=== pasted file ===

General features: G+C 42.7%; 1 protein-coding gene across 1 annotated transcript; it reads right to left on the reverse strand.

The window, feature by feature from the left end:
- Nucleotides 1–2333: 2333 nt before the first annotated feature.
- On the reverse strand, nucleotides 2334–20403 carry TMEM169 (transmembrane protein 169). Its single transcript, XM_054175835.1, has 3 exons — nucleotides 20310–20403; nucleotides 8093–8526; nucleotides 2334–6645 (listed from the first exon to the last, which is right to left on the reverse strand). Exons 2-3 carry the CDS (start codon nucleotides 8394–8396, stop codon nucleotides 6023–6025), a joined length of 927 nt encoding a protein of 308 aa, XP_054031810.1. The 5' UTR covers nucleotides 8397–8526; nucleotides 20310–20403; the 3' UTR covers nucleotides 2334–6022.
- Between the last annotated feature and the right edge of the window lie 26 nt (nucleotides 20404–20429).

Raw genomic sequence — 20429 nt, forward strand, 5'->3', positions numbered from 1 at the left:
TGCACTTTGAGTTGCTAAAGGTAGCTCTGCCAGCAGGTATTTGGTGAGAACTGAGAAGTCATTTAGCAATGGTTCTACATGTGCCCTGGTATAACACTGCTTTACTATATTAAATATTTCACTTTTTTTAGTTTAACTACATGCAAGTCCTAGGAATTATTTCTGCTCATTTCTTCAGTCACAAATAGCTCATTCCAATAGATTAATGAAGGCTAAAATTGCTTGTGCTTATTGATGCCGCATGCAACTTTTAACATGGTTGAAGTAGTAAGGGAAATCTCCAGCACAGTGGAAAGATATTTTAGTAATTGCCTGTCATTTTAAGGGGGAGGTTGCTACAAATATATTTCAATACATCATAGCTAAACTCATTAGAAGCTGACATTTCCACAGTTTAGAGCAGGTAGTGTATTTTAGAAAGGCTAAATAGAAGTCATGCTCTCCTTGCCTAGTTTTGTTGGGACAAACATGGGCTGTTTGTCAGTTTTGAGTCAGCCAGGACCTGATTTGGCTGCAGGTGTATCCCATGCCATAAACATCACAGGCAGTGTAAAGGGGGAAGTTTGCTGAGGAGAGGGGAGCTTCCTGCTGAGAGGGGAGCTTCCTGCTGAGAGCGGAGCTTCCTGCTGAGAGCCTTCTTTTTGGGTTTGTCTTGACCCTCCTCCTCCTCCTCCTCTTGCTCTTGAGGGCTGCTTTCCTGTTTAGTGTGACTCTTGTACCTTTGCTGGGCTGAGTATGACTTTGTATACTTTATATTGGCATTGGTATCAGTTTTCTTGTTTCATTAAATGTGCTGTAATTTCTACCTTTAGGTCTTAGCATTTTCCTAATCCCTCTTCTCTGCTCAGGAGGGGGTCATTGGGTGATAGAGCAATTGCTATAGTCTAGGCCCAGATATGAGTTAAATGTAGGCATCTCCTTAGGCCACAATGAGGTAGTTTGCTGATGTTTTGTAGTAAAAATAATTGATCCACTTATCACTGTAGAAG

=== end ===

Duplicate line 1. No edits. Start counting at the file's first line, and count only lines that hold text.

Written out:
General features: G+C 42.7%; 1 protein-coding gene across 1 annotated transcript; it reads right to left on the reverse strand.